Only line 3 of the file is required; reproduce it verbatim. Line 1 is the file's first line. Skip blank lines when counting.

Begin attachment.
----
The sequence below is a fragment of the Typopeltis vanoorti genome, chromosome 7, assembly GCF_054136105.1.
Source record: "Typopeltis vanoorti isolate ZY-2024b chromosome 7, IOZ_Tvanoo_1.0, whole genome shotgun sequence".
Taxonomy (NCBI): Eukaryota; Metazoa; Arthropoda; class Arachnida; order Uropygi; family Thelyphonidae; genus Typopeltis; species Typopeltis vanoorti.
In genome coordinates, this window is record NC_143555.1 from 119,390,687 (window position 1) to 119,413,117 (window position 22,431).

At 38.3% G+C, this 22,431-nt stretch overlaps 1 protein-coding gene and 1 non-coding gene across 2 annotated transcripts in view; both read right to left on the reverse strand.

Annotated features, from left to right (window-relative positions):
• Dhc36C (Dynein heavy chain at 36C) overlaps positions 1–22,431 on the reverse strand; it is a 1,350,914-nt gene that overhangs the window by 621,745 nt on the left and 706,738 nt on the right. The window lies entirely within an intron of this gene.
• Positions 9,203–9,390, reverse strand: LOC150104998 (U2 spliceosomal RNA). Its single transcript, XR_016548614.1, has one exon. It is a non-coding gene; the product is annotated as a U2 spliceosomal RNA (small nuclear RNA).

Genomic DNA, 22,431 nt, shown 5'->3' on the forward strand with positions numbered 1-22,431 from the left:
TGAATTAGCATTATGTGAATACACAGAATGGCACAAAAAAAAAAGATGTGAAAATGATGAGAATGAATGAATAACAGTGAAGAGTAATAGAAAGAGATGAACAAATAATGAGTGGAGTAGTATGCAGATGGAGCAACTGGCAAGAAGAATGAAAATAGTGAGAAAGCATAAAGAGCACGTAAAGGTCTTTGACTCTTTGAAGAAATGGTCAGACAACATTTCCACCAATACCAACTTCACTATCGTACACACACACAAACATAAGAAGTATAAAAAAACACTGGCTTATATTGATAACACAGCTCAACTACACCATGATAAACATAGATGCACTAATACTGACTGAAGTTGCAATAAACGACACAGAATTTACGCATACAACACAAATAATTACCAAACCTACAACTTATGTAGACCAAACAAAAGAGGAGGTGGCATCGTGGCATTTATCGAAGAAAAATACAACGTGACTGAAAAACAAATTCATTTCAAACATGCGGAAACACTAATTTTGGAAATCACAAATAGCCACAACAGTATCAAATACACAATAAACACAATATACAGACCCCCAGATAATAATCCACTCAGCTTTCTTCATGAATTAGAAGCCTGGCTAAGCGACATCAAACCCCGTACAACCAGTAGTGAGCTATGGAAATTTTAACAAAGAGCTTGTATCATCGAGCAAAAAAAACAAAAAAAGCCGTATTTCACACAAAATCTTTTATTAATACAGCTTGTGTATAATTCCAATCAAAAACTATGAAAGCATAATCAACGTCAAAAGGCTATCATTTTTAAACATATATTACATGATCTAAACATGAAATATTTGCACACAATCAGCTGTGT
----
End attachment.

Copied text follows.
Taxonomy (NCBI): Eukaryota; Metazoa; Arthropoda; class Arachnida; order Uropygi; family Thelyphonidae; genus Typopeltis; species Typopeltis vanoorti.